Malnutrition among women of reproductive age is a significant public health concern in low- A nd middle-income countries. Of particular concern are undernutrition from underweight and iron deficiency, along with overweight and obesity, all of which have negative health consequences for mothers and children. Accumulating evidence suggests that risk for poor nutritional outcomes may be mitigated by social support, yet how social support is measured varies tremendously and its effects likely vary by age, kinship and reproductive status. We examine the effects of different measures of social support on weight and iron nutrition among 677 randomly sampled women from rural Bangladesh. While we find that total support network size mitigates risk for underweight, other results point to a potential tradeoff in the effects of kin proximity, with nearby adult children associated with both lower risk for underweight and obesity and higher risk for iron deficiency and anaemia. Social support from kin may then enhance energy balance but not diet quality. Results also suggest that a woman's network of caregivers might reflect their greater need for help, as those who received more help with childcare and housework had worse iron nutrition. Overall, although some findings support the hypothesis that social support can be protective, others emphasize that social relationships often have neutral or negative effects, illustrating the kinds of tradeoffs expected from an evolutionary perspective. The complexities of these effects deserve attention in future work, particularly within public health, where what is defined as 'social support' is often assumed to be positive. This article is part of the theme issue 'Multidisciplinary perspectives on social support and maternal-child health'.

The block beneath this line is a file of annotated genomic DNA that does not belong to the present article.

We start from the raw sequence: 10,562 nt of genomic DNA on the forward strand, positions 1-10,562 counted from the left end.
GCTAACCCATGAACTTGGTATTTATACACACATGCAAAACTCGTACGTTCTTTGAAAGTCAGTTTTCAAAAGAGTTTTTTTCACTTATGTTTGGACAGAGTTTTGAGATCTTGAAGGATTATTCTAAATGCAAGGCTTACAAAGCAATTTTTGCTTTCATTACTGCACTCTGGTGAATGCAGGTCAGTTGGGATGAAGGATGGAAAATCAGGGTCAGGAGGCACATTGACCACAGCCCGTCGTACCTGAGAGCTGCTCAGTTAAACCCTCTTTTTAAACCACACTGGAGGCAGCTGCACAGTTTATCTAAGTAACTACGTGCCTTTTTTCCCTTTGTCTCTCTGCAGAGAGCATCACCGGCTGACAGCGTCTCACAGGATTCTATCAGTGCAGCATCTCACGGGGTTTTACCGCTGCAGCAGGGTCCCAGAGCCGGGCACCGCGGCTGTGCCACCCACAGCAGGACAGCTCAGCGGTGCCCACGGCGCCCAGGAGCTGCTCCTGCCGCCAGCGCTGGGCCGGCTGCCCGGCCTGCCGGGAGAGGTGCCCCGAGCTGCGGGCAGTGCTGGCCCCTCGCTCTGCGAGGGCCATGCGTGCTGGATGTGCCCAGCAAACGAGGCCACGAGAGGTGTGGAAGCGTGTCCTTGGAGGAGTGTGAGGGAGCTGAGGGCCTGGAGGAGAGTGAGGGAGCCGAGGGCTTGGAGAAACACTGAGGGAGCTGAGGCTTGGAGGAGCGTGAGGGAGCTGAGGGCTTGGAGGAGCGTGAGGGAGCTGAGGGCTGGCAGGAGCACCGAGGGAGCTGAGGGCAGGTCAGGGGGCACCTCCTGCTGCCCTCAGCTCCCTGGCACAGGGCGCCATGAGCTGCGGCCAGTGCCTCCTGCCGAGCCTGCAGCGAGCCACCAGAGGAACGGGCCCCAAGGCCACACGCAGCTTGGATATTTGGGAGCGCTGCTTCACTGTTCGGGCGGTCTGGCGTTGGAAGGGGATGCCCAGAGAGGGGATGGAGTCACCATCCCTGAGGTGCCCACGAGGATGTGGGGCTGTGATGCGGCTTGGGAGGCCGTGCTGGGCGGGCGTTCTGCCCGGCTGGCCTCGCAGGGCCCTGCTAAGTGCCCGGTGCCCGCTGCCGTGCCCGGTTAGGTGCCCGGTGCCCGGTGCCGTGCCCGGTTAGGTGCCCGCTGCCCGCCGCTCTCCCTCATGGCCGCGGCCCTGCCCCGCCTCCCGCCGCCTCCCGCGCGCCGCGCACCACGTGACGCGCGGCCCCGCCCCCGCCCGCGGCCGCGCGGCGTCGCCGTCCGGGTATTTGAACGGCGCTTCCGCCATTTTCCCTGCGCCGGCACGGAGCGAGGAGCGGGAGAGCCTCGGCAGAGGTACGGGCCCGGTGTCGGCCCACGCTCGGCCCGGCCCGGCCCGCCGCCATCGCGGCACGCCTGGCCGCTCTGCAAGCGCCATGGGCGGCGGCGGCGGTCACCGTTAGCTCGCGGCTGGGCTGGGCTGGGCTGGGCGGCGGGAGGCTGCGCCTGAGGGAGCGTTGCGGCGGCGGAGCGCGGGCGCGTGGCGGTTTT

|Original language||English (US)|
|Journal||Philosophical Transactions of the Royal Society B: Biological Sciences|
|State||Published - Jun 21 2021|
All Science Journal Classification (ASJC) codes
- Biochemistry, Genetics and Molecular Biology(all)
- Agricultural and Biological Sciences(all)